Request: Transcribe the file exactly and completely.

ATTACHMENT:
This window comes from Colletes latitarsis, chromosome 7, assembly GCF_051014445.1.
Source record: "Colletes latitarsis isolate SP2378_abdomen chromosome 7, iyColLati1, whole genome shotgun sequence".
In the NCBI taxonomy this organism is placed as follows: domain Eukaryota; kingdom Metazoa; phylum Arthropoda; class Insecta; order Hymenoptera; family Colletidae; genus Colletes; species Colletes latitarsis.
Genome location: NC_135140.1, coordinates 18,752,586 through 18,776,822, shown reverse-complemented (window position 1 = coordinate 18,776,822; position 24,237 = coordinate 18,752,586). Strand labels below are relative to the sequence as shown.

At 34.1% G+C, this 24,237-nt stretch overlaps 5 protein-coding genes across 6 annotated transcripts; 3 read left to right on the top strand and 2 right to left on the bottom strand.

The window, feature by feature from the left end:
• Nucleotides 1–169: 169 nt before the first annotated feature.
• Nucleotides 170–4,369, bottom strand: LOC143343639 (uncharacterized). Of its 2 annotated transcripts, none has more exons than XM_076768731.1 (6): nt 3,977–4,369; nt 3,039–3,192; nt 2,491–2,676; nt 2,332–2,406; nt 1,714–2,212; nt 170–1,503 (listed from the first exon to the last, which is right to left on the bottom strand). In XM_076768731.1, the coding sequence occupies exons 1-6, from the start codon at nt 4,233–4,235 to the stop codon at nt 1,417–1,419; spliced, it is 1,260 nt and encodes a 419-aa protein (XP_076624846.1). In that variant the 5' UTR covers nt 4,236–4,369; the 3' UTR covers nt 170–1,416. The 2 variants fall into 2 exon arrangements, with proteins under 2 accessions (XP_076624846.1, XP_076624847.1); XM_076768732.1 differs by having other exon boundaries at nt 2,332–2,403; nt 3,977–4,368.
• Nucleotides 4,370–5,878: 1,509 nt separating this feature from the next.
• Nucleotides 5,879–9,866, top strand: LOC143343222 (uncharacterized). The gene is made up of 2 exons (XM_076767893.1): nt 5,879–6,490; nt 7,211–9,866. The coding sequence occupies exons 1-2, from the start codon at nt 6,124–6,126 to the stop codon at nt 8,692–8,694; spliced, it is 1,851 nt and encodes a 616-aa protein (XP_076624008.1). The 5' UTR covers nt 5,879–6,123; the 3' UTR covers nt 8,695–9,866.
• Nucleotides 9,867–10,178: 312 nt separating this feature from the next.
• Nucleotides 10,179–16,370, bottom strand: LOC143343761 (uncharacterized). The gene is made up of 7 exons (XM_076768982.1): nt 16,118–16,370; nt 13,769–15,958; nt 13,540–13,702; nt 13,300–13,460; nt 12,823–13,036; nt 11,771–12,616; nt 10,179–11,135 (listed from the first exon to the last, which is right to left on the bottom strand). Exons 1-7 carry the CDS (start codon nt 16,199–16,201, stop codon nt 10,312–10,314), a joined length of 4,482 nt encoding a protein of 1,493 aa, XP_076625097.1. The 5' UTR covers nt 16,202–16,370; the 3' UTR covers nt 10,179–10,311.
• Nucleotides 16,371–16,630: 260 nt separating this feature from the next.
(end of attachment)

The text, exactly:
This window comes from Colletes latitarsis, chromosome 7, assembly GCF_051014445.1.
Source record: "Colletes latitarsis isolate SP2378_abdomen chromosome 7, iyColLati1, whole genome shotgun sequence".
In the NCBI taxonomy this organism is placed as follows: domain Eukaryota; kingdom Metazoa; phylum Arthropoda; class Insecta; order Hymenoptera; family Colletidae; genus Colletes; species Colletes latitarsis.
Genome location: NC_135140.1, coordinates 18,752,586 through 18,776,822, shown reverse-complemented (window position 1 = coordinate 18,776,822; position 24,237 = coordinate 18,752,586). Strand labels below are relative to the sequence as shown.

At 34.1% G+C, this 24,237-nt stretch overlaps 5 protein-coding genes across 6 annotated transcripts; 3 read left to right on the top strand and 2 right to left on the bottom strand.

The window, feature by feature from the left end:
• Nucleotides 1–169: 169 nt before the first annotated feature.
• Nucleotides 170–4,369, bottom strand: LOC143343639 (uncharacterized). Of its 2 annotated transcripts, none has more exons than XM_076768731.1 (6): nt 3,977–4,369; nt 3,039–3,192; nt 2,491–2,676; nt 2,332–2,406; nt 1,714–2,212; nt 170–1,503 (listed from the first exon to the last, which is right to left on the bottom strand). In XM_076768731.1, the coding sequence occupies exons 1-6, from the start codon at nt 4,233–4,235 to the stop codon at nt 1,417–1,419; spliced, it is 1,260 nt and encodes a 419-aa protein (XP_076624846.1). In that variant the 5' UTR covers nt 4,236–4,369; the 3' UTR covers nt 170–1,416. The 2 variants fall into 2 exon arrangements, with proteins under 2 accessions (XP_076624846.1, XP_076624847.1); XM_076768732.1 differs by having other exon boundaries at nt 2,332–2,403; nt 3,977–4,368.
• Nucleotides 4,370–5,878: 1,509 nt separating this feature from the next.
• Nucleotides 5,879–9,866, top strand: LOC143343222 (uncharacterized). The gene is made up of 2 exons (XM_076767893.1): nt 5,879–6,490; nt 7,211–9,866. The coding sequence occupies exons 1-2, from the start codon at nt 6,124–6,126 to the stop codon at nt 8,692–8,694; spliced, it is 1,851 nt and encodes a 616-aa protein (XP_076624008.1). The 5' UTR covers nt 5,879–6,123; the 3' UTR covers nt 8,695–9,866.
• Nucleotides 9,867–10,178: 312 nt separating this feature from the next.
• Nucleotides 10,179–16,370, bottom strand: LOC143343761 (uncharacterized). The gene is made up of 7 exons (XM_076768982.1): nt 16,118–16,370; nt 13,769–15,958; nt 13,540–13,702; nt 13,300–13,460; nt 12,823–13,036; nt 11,771–12,616; nt 10,179–11,135 (listed from the first exon to the last, which is right to left on the bottom strand). Exons 1-7 carry the CDS (start codon nt 16,199–16,201, stop codon nt 10,312–10,314), a joined length of 4,482 nt encoding a protein of 1,493 aa, XP_076625097.1. The 5' UTR covers nt 16,202–16,370; the 3' UTR covers nt 10,179–10,311.
• Nucleotides 16,371–16,630: 260 nt separating this feature from the next.